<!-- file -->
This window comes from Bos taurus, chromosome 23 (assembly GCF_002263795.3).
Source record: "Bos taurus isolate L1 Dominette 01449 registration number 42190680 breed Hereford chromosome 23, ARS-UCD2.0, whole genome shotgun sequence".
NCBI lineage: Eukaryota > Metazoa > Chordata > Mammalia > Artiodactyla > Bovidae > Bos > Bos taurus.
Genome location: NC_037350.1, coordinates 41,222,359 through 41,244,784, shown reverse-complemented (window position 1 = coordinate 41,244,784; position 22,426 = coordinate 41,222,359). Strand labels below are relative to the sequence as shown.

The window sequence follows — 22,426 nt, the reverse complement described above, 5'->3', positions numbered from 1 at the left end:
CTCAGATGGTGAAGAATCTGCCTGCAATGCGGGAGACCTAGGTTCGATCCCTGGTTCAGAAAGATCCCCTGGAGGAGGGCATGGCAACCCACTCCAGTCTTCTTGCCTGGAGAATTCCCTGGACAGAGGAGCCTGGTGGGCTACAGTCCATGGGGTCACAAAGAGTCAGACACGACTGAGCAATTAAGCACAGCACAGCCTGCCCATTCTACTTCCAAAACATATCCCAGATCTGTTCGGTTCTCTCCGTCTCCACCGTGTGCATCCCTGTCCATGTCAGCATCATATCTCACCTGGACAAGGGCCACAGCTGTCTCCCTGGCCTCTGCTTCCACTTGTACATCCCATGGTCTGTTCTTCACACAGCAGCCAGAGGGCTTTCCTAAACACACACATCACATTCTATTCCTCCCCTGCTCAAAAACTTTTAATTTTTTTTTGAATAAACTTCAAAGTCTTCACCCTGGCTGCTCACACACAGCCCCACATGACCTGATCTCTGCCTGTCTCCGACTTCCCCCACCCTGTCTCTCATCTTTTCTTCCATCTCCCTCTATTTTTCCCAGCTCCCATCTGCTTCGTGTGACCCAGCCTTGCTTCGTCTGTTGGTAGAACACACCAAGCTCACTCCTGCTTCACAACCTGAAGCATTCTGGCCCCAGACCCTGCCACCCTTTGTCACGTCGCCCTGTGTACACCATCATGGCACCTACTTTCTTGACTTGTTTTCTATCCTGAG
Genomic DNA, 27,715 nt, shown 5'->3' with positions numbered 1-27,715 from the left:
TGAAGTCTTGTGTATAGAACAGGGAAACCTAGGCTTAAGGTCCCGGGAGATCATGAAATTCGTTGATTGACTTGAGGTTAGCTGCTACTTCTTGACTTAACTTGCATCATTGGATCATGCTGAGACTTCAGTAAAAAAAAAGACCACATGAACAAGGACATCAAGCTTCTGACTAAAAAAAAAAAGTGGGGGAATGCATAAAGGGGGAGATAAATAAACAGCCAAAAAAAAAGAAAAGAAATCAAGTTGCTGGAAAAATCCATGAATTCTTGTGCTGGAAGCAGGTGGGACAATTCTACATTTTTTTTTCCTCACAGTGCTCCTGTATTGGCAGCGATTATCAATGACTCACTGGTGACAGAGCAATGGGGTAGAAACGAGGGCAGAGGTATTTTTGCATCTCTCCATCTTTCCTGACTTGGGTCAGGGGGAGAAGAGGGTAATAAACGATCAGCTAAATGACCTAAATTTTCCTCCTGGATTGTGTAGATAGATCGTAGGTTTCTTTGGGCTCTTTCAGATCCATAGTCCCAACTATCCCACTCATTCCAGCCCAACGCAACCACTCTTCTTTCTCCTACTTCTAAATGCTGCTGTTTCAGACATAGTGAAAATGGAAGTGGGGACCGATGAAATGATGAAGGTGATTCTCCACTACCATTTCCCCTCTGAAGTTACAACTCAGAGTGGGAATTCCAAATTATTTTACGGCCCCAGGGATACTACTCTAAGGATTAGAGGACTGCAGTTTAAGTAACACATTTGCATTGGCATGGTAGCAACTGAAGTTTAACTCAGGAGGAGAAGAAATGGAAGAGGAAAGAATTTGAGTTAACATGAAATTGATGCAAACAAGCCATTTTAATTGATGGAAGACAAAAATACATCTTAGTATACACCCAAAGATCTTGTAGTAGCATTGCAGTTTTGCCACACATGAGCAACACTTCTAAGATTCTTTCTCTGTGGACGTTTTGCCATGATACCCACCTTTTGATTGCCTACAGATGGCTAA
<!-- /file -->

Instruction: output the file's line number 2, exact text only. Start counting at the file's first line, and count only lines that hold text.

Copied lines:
Source record: "Bos taurus isolate L1 Dominette 01449 registration number 42190680 breed Hereford chromosome 23, ARS-UCD2.0, whole genome shotgun sequence".